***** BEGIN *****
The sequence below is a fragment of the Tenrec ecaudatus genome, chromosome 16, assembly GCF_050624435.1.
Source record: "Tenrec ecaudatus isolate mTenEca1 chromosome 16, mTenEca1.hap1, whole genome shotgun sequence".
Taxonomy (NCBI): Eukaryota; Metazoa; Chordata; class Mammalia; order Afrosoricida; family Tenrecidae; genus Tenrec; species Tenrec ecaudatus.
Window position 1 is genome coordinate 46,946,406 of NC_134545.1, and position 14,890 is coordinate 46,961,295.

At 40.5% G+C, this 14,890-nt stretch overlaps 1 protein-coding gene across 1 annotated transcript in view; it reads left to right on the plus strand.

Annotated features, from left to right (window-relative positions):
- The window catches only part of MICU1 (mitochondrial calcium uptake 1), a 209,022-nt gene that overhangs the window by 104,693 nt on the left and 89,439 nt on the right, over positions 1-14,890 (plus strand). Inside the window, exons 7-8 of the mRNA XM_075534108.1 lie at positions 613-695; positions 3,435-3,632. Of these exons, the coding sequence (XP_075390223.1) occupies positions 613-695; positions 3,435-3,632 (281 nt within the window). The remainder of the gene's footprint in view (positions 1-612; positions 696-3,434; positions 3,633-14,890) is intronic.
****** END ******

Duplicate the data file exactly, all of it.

The sequence below is a fragment of the Tenrec ecaudatus genome, chromosome 16, assembly GCF_050624435.1.
Source record: "Tenrec ecaudatus isolate mTenEca1 chromosome 16, mTenEca1.hap1, whole genome shotgun sequence".
Taxonomy (NCBI): Eukaryota; Metazoa; Chordata; class Mammalia; order Afrosoricida; family Tenrecidae; genus Tenrec; species Tenrec ecaudatus.
Window position 1 is genome coordinate 46,946,406 of NC_134545.1, and position 14,890 is coordinate 46,961,295.

At 40.5% G+C, this 14,890-nt stretch overlaps 1 protein-coding gene across 1 annotated transcript in view; it reads left to right on the plus strand.

Annotated features, from left to right (window-relative positions):
- The window catches only part of MICU1 (mitochondrial calcium uptake 1), a 209,022-nt gene that overhangs the window by 104,693 nt on the left and 89,439 nt on the right, over positions 1-14,890 (plus strand). Inside the window, exons 7-8 of the mRNA XM_075534108.1 lie at positions 613-695; positions 3,435-3,632. Of these exons, the coding sequence (XP_075390223.1) occupies positions 613-695; positions 3,435-3,632 (281 nt within the window). The remainder of the gene's footprint in view (positions 1-612; positions 696-3,434; positions 3,633-14,890) is intronic.